When FBI agents are struggling to find and capture a serial killer, they seek help and assistance from John Clancy (Anthony Hopkins).
John has hidden himself away in isolation for over 2 years since the passing of his daughter. John also posses an unusual ability: he is a Psychic.
After a short discussion, John agrees to work with the FBI and he begins to learn that there is actually more to this serial killer than anyone could have expected…
The interesting fact about Solace’s plot is this film was intended to be a sequel to the film Se7en with Morgan Freeman’s character taking the lead role. This was eventually scrapped (Thank God!).
Solace is a pretty dull looking film which, as a bonus, includes some of the worst camera shots I have seen in a very long time. What should be a dialogue between two actors becomes incredibly painful to watch and hard to focus on because the cameraman goes around, around and around to the point where I yelled at my flat screen ‘ahhh be still!’ Other simple shots included actors sitting at the boardroom table and again it felt like someone did all the filming with a handheld camera. This filming takes away any seriousness that the director had hoped to achieve.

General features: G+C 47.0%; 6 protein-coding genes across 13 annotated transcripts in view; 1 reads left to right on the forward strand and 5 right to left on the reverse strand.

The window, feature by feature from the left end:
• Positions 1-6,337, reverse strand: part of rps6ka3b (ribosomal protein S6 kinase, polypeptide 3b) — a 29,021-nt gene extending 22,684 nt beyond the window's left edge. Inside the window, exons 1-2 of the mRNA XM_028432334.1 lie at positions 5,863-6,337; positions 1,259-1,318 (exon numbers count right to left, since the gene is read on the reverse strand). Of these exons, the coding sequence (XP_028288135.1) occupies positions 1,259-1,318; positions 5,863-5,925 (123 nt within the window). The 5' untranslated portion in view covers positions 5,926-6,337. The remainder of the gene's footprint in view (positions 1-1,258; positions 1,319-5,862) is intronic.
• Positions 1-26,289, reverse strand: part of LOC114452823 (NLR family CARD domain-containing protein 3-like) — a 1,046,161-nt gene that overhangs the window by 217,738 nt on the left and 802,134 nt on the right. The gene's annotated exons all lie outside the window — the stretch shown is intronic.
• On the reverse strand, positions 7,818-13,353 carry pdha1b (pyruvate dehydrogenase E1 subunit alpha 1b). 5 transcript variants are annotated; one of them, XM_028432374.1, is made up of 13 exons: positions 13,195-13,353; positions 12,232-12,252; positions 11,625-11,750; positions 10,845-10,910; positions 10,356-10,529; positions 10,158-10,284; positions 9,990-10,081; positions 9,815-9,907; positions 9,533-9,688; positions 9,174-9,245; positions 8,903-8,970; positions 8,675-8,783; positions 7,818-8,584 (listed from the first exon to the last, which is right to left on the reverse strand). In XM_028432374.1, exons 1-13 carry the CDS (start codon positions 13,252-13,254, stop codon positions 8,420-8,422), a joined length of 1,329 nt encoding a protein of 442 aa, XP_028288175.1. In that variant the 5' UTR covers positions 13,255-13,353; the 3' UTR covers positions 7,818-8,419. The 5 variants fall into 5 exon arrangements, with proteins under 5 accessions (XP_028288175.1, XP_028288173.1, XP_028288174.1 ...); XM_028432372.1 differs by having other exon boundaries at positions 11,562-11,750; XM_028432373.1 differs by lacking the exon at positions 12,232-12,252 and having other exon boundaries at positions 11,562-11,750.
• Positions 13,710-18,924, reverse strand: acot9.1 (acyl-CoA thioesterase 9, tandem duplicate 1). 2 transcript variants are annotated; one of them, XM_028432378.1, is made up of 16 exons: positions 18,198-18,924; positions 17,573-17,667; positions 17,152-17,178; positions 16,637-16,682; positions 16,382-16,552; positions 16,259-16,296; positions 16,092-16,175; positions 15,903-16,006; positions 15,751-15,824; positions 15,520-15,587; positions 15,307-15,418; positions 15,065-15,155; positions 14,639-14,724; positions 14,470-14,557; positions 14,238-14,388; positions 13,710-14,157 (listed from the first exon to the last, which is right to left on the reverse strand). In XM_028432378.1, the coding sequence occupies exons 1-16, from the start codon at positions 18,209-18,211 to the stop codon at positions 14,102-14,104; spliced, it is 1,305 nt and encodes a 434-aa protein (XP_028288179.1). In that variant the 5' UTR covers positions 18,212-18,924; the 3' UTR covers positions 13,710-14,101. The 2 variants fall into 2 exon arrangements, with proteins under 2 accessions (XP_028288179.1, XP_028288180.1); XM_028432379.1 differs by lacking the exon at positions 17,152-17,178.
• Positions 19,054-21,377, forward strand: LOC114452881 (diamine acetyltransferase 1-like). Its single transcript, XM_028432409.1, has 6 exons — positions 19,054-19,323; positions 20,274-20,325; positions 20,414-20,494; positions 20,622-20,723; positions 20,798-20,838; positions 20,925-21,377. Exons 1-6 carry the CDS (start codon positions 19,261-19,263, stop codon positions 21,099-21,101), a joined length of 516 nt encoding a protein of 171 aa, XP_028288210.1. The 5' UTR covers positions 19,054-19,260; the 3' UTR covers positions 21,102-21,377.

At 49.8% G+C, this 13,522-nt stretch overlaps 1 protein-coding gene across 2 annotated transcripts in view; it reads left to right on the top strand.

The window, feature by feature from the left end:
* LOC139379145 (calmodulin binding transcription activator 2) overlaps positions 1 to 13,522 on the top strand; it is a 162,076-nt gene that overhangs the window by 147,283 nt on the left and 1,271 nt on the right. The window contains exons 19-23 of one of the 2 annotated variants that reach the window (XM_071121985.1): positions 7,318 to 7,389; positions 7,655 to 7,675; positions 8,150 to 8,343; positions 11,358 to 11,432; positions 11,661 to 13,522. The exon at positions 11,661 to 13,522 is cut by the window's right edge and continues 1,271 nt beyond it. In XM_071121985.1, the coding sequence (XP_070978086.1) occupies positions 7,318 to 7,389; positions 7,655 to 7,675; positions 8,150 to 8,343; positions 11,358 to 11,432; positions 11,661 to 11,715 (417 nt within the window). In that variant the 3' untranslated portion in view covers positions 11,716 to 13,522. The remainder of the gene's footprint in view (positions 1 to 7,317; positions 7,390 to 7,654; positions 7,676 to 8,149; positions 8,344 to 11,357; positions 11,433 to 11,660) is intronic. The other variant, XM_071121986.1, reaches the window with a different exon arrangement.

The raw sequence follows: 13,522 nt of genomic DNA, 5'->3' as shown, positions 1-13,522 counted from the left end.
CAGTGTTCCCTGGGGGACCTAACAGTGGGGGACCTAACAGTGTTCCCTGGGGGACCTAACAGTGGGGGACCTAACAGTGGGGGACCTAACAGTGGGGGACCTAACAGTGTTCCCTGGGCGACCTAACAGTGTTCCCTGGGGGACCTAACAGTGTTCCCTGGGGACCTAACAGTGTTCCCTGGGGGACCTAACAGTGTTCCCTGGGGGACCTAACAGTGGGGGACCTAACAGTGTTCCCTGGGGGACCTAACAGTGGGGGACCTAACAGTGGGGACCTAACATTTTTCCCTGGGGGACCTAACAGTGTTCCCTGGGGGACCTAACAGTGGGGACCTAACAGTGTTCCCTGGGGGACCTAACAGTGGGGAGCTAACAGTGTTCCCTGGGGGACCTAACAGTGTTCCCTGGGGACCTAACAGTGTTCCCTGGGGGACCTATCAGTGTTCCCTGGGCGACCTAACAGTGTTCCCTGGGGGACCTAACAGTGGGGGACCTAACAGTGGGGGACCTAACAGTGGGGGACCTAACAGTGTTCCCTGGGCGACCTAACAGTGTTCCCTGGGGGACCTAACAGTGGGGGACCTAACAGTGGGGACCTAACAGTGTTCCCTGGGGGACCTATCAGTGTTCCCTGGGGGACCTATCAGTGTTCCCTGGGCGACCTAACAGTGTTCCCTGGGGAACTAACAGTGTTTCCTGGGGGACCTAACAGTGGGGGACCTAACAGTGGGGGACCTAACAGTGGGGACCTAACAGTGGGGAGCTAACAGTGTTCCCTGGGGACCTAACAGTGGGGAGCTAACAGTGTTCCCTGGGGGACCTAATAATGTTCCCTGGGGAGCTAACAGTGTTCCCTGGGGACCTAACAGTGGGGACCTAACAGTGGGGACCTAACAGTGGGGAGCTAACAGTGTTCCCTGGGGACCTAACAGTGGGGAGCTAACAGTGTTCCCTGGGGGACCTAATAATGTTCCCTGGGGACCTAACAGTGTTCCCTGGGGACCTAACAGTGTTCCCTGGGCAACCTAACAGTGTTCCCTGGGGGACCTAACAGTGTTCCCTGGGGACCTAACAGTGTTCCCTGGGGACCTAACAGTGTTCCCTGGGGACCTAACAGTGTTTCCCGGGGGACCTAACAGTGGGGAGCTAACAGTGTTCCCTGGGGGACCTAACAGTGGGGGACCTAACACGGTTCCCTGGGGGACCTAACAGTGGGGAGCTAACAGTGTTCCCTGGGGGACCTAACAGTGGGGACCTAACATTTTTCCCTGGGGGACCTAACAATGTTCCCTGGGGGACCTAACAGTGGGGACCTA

Solace’s plot on paper is a great idea expect for some minor details, but the bigger issue is that overall delivery to the big screen is rather disappointing. While John (Hopkins) has a clever gift, there are some things he can see and somethings that are beyond his control. This becomes a tad annoying. Certain situations will occur that you would expect he can predict but for whatever reason, he doesn’t or can’t.
John (Hopkins) also has strong points of view that are stressed throughout the film, but of course, things get ruined within the last 5 – 10 minutes of the story, making the audience feel like they have wasted their time following a character who contradicts his own point of view.
Overall, Solace does carry a clever story but with poor on-screen results. While Hopkins does carry some good one-liners with perfectly timed great delivery (as the man always does), anything else is simply a missed opportunity. What could have been a fantastic thriller instead feels like a B graded midday movie?
Thank you for visiting! Walkden Entertainment is also available on:
Review Written by Peter Walkden